It’s weird to think about where all the characters were at the start of the series. Not just Sam and Dean at the first episode, or the other characters upon their first appearances. But, like, where all they were on Halloween night, 2005.
Bobby Singer was probably answering the FBI phone every ten minutes as he cooked his dinner, helping hunters out of trouble with the law on their ways to breaking All Hallow’s Eve curses. Maybe he even answered a call from Dean, telling him, no, I haven’t heard from or seen your dad. Sorry, kid.
Castiel wasn’t even on Earth, but circling somewhere far above, along with all his brothers and sisters, simply watching, and of course waiting.
Jo Harvelle might have gone to a party at her own college, trying to fit in and not be “that weird girl with the knife collection”.
Ellen would be running the Roadhouse, serving some weary hunters their beers and pretzels, missing her daughter probably but being happy she was safe at college, far from hunter life.
Ash was most likely getting some info for some hunters who were passing through the roadhouse for the night.
Meg might have been running an errand of sorts for Azazel. Some poor trucker who hadn’t listened to those warnings about hitchhikers wasn’t going to see November 1st maybe.
Ruby was in Hell, proving herself “more loyal than all those sons of bitches” probably. But let’s not think too hard on that…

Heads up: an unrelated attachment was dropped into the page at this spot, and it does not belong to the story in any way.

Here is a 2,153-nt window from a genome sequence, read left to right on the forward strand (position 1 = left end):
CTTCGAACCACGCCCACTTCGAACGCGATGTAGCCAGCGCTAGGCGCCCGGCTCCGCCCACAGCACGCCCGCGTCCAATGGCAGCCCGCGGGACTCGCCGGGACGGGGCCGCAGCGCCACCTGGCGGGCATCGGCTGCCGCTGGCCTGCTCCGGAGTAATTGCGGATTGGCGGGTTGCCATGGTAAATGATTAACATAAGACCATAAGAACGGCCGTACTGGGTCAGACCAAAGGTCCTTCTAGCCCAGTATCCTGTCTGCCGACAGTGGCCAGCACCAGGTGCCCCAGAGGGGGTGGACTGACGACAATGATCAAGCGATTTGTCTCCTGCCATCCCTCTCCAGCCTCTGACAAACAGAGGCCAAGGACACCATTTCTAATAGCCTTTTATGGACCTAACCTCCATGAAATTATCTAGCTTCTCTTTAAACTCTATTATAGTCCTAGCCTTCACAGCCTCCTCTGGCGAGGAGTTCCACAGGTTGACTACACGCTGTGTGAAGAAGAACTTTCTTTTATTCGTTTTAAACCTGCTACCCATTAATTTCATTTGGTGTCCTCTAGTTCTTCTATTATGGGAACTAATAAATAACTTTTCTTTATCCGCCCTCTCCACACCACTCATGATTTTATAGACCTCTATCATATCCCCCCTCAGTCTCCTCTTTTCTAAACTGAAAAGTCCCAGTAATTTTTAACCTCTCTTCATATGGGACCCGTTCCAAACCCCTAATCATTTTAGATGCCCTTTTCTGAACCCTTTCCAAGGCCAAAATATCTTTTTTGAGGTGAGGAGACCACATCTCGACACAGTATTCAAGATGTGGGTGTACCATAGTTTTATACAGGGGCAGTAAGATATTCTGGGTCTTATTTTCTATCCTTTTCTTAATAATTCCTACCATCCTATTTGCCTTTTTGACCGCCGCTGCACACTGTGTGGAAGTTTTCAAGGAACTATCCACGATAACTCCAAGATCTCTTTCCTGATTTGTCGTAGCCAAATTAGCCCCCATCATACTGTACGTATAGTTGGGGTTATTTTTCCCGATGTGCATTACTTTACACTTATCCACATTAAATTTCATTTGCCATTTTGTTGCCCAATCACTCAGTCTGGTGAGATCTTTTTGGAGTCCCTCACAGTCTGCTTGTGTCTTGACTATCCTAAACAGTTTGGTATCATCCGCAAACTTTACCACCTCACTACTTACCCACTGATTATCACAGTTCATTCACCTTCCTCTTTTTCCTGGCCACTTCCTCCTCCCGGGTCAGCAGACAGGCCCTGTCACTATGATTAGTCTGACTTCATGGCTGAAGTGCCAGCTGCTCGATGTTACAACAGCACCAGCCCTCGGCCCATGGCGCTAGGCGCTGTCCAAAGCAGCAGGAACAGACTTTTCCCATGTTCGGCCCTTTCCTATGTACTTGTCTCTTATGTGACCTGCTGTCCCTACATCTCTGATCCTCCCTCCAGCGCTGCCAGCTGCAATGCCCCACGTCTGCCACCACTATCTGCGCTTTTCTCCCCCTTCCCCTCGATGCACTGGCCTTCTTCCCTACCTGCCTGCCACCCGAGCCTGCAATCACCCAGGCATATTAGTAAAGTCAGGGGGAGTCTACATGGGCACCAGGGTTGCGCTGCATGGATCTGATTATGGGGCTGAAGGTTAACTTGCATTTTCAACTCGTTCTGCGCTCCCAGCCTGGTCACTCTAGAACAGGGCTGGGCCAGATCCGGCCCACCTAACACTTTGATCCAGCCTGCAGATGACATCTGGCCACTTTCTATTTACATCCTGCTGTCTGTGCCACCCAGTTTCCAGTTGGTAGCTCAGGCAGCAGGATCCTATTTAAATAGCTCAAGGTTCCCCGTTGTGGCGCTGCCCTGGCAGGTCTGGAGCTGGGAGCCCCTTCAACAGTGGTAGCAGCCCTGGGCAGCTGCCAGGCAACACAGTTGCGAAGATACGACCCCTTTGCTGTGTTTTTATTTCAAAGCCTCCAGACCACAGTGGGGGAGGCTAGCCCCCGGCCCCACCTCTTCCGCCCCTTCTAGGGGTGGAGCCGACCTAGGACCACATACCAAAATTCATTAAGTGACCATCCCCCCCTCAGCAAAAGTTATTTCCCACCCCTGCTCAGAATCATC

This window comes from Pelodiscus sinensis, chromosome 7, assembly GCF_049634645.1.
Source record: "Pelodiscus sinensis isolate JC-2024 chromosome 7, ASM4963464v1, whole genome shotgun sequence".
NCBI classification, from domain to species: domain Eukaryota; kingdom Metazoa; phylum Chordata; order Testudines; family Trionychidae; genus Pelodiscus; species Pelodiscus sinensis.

Anna was in college by then, her freshman year or so. She probably went out for a beer with friends at a party on campus. (Ssh, don’t tell her father the pastor!)
Bela Talbot was probably selling a mystical object for an insane amount of cash or hosting a fake seance for some filthy rich people.
Kevin Tran went trick-or-treating with his mom. They probably walked until their feet hurt and Kevin’s bag weighed ten pounds. Maybe he went as a doctor or a werewolf. Mrs. Tran made sure no one stiffed her kid on his candy. (One piece? *scoff* take two, Kevin.)
Charlie was wearing some geeky costume to a friend’s Halloween party, trying to get with the chick in the cute nurse costume.
Lisa might have been taking Ben on one of his first real trick-or-treats. One he’d actually remember, even if he was only five. He was dressed as a serial killer or something even more cool. Not a lame ghost or Frankenstein.
Garth was probably one those hunters calling Bobby to have him back up their “I’m FBI” stories. If he wasn’t using the Texas Ranger disguise. Or maybe he wasn’t even a hunter. Maybe he was still a dentist, handing out lame toothbrushes to the kids who rang his doorbell that night. Or, just to subvert stereotypes, king-size chocolate bars.
Crowley was drowning in deals. The number of deals made on Halloween night must be ridiculous. The numbers of deals becoming due must have been ridiculous too. Imagine how many Hellhounds he had to send out!
Adam might have convinced his mom to let him go to a party that night. A friend from school’s likely. He hopefully made it back before curfew.
Chuck Shurley was at work, writing one of the early Supernatural books. Maybe even the first one.